Sunday, November 11, 2007
The readership of Sir Fly’s blog has of course mutated over time, new readers appear, and old ones wander off to die somewhere. There have been a couple of comments in the comments section stating that they missed my first weekend stint. No matter, the one stock that defines the love/hate relationship twixt Broker A and some of the stalwarts is without a doubt……..MVIS.
When I claimed MVIS was overvalued, howls of derision. When I claimed MVIS had little or no institutional buying interest, I was accused of sodomising children, I argued the case that corporate action was fraudulent to existing shareholders with the debacle in the Warrants, my wife was ridiculed, when I claimed that MVIS had no patents worth anything, that in point of fact, all that they had were patent applications, a form of internet immortality ensued.
I had an infamous $10 bet with Broker A that is still outstanding while I await the arrival of a lemonade bottle launched I presume into the South Atlantic, to date it has not arrived in the Tasman.
What is the story today?
Well, let’s take a look at MVIS currently. First a very cursory examination of MVIS financial strength
Total Assets………... $50.42
Net Sales………..….. $7.04
Market Value…….… $222.38
Total Liabilities……. $11.27
Current Assets…….. $44.91
Current Liabilities…. $9.46
Retained Earnings…. [-253.4]
Altman Ratio [-3.89] which predicts a high probability of bankruptcy.
Of course the concept was never really about the numbers, if it was, well more fool you, the story was of course about the potential of this PicoP projector.
Let’s examine the story a little more closely. Without patent protection of the latest technological developments, this project will be doomed by imitative competition, thus, the patents assume a very large component in the quest for profitability.
Second, let’s assume that the patents are secured and that illegal competition will be curbed. Now the problem becomes, what exactly is the market share? At what price can this technology be sold? What about the vast arrays of partnerships, what exactly is their financial interest, how will this impact unit costs and profitability?
There have been numerous studies that detail the longer the development period of a new product or technology, the greater the bias to the upside estimates become, with the invariable disappointment leading to sub-par results.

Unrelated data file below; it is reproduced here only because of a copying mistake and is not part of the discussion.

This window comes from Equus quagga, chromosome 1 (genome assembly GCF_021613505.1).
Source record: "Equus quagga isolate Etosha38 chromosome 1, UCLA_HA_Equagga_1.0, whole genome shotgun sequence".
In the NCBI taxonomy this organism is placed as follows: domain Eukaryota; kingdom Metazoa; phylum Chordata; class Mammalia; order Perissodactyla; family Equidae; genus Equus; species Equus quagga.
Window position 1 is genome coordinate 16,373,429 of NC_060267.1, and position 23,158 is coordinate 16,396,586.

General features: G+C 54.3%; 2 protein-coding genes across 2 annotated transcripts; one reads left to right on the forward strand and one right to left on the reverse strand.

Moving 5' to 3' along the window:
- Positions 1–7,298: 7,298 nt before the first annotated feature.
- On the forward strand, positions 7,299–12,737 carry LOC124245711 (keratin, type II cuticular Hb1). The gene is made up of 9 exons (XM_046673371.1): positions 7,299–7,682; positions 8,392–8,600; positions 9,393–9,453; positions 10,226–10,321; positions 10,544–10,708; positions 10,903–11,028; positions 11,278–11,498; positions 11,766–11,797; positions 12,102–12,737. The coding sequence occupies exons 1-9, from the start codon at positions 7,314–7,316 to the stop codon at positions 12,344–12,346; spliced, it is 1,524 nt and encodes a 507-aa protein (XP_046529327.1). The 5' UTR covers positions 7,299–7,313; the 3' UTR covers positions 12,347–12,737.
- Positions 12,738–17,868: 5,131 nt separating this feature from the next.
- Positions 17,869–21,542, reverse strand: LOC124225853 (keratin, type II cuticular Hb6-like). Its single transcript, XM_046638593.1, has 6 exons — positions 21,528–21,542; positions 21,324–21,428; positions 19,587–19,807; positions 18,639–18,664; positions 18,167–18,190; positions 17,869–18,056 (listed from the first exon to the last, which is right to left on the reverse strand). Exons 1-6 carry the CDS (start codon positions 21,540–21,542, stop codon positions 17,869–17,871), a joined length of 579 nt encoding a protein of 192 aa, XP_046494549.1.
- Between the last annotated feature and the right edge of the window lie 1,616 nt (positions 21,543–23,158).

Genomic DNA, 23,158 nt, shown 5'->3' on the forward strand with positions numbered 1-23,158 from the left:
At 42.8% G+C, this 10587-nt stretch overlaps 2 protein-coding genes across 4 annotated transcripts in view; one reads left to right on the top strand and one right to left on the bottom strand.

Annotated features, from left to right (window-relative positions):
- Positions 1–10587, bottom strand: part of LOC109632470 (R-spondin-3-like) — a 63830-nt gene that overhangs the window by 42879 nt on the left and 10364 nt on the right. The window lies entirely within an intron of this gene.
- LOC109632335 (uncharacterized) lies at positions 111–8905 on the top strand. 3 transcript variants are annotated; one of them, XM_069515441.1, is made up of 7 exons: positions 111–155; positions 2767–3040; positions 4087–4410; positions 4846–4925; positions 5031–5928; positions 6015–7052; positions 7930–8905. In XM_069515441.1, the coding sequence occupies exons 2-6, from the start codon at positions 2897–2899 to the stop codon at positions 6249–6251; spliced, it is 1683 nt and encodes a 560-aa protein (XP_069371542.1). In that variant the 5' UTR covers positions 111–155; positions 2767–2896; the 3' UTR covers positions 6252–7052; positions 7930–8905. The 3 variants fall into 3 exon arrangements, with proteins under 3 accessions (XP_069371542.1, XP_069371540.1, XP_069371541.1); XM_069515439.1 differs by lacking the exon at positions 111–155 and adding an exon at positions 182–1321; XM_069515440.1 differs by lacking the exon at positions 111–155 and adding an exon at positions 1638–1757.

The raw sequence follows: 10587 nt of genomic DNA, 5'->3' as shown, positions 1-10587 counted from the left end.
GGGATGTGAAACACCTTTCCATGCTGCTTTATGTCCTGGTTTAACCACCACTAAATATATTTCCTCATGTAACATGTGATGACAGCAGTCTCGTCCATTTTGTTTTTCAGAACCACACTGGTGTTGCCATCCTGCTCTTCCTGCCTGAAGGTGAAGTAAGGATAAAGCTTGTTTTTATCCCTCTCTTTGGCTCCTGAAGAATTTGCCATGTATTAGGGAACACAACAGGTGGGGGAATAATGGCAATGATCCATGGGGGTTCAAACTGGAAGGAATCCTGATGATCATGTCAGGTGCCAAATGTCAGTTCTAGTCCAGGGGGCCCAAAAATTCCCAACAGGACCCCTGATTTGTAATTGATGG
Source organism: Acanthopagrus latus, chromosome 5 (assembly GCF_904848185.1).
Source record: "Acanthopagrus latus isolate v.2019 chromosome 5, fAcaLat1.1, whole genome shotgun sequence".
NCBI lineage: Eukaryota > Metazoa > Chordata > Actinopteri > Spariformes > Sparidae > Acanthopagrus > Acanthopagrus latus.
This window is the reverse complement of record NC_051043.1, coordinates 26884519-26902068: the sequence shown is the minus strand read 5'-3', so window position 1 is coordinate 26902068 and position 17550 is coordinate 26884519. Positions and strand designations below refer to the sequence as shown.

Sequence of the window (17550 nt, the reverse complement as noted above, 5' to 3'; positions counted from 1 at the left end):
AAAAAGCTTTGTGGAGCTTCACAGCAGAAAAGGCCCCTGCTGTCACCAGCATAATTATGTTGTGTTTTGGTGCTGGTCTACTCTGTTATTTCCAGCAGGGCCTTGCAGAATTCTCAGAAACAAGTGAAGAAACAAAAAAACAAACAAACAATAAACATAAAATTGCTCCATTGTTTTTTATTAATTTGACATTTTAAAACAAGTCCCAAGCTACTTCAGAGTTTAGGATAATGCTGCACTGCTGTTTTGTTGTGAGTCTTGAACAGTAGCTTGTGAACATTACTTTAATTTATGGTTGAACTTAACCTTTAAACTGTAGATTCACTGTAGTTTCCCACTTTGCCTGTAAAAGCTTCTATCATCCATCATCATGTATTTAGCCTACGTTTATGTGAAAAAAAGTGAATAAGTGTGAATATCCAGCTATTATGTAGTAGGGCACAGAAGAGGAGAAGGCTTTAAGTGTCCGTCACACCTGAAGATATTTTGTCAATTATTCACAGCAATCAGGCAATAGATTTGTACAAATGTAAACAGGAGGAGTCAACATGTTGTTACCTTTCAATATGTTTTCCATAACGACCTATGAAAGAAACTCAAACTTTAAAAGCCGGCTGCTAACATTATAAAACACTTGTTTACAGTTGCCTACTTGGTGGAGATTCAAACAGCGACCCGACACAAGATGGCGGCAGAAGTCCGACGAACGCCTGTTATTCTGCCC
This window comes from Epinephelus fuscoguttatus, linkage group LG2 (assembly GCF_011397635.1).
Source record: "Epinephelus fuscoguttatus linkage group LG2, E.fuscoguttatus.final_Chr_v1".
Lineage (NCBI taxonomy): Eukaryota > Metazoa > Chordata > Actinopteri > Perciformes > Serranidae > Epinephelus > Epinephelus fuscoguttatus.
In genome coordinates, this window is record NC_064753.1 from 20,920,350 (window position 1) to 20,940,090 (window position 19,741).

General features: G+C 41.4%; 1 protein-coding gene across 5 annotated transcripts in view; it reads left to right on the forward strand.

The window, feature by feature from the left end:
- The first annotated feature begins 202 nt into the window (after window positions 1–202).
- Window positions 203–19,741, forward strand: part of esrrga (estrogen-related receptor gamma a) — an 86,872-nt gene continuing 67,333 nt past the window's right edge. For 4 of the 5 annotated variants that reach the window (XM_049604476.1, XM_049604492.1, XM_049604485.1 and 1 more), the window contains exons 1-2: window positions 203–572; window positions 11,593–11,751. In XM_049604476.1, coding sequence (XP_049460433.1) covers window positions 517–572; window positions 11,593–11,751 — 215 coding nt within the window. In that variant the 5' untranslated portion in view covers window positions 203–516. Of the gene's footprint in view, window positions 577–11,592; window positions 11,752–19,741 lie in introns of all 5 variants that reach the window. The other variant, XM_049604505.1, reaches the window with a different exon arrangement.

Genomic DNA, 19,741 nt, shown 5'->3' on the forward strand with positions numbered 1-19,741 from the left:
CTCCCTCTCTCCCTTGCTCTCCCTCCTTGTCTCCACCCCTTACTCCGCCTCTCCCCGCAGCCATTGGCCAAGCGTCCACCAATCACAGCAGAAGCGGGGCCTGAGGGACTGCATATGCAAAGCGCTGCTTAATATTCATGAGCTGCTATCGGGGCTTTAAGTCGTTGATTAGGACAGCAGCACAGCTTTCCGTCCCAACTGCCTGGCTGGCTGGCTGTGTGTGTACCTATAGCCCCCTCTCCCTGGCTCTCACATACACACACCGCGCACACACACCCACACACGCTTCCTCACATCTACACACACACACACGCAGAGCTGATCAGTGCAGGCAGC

Even when market demand is accurately forecast, underestimations of the competition can lead to sub-par results. A salutary example is within the air industry. The demand for passenger and freight proved to be underestimated, but the resulting over-capacity of the industry has created poor investment results over thirty years.
The length of time that this development is taking, has become in addition to the shocking financial condition of MVIS, a very real and growing risk to the owners of the business, viz. the shareholders.
In summary, I never liked MVIS, I still don’t like MVIS and I feel that this stock represents a speculation of the most uneducated nature.
To wrap up the weekend, it was however appropriate that MVIS closed out the weekend as it has defined probably more than any other single stock pick the very heart & soul of Broker A’s time in the blogosphere.
Certainly the blogosphere will be a slightly less entertaining place after Monday and the final demise of the “Fly”.
I certainly have enjoyed visiting and observing the unfolding sagas and some of the immortal characters that have populated this particular blog.
The panache and je ne sais quoi will be hard to replicate again, so on behalf of all I wish Broker A bon voyage and adieu.
Something tells me this Scat-bird has been venturing into the Complete Dummy's Guide to Being Gay again.
Seriously, the flabby sophomore English class prose has gone well past fancy and right on into flouncy.
Was he this unbearable last time?
Geez oh pete, he makes the aging hippy grifter who erases his posts seem a delight in comparison.
he has some sort of style/panache/je ne sais something
I am Spanish and my blog covers the analysis of many equity markets.
I think it could be beneficial for both.
contact me: email@example.com
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